SafeCell app rewards good drivers, stops texting while driving
SafeCell also takes the guesswork out of complying with calling and texting laws that can vary by state, county and city by pushing current cell phone use laws to your phone using GPS and a proprietary database of all the cell phone use and texting laws. This means in addition to earning rewards you can avoid getting a ticket for a local law you didn't know about.
When the app detects that you are traveling over five miles per hour and in a zone with applicable distracted driving laws it will disable phone, texting and email capabilities. If you need to make an emergency call you can click the "Place Emergency Call button" to interrupt the app. While using the app you have the option of sending an auto text message to people who call or text stating that, "The person you are trying to reach is driving and will receive your message upon reaching their destination."
The rewards accrue for every mile driven while obeying any applicable laws. If there are no laws in effect, but you practice safe driving you will still earn rewards. Not obeying laws while driving will take points away from your rewards. If you need to use your phone or are a passenger you can pause or stop the app, but no reward points will be earned during this time.
500 miles logged equals $5 in rewards available for redemption at more than 300 retailers including Apple, Amazon, Cabela's, Macy's and many more. The rewards are issued in $5 increments and max out at $250 a year.
In addition to keeping you in line with the law and giving rewards, SafeCell creates driving logs for parents or employers to use in monitoring their kids' or employees' driving habits. These detailed trip reports provide added incentive to obey the law and safety concerns regarding cell phone use while driving.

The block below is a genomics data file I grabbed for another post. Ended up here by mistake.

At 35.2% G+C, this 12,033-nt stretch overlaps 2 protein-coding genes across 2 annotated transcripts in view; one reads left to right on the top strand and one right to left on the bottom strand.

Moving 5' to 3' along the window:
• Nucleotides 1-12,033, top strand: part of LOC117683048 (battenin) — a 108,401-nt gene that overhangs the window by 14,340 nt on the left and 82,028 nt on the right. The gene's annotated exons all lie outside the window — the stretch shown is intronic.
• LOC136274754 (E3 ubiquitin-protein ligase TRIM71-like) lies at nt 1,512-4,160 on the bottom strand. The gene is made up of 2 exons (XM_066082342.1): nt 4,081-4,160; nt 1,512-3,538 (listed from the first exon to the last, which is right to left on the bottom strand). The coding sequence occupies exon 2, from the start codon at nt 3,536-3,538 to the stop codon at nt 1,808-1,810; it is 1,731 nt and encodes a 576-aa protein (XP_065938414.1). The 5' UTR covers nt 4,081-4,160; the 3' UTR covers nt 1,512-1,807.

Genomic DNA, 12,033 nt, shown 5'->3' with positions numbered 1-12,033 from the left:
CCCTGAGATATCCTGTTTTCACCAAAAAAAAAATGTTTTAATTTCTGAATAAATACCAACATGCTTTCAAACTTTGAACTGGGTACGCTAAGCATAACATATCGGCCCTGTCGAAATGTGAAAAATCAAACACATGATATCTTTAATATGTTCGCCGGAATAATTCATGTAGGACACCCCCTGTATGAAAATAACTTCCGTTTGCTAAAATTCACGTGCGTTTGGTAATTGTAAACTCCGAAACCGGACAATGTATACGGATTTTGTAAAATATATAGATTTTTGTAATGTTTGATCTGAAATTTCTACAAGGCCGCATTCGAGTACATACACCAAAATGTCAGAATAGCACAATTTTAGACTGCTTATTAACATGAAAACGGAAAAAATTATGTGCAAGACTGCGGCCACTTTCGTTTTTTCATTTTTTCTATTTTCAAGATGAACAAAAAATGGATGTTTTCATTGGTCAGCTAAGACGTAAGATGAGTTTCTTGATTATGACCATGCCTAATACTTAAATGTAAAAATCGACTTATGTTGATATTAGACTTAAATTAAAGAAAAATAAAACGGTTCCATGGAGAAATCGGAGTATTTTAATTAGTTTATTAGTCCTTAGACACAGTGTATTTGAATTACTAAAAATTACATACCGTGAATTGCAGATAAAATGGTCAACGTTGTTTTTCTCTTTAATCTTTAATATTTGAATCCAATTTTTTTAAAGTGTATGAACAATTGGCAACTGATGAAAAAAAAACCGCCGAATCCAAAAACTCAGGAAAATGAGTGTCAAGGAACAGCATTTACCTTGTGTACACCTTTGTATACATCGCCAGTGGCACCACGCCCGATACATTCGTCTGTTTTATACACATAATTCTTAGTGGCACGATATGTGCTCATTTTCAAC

In testing the app we found SafeCell did a good job of blocking our incoming calls and texts until we had ended our trip. Since it completely blocks them we didn't experience the temptation to quickly peak at a text message while en route. The one issue we found was that for some reason the app (Android) thought that it had been terminated and subtracted 10 points for a 23 mile trip. It appears that the Android app may need some additional attention when it comes to giving award points, but it works great for keeping you from being distracted while driving.
A SafeCell representative told WalletPop via email that a small percentage of users have experienced a similar issue and the company is working on a fix for this group.
The App is available for the iPhone and Android devices and costs $11.99, a small price compared to a distracted driving ticket, which could run between $100 and $180 for one violation. A BlackBerry version is in the works. The $11.99 purchase price includes life time updates to the app and local laws, after December 28, 2010 the $11.99 price will only cover an annual subscription fee.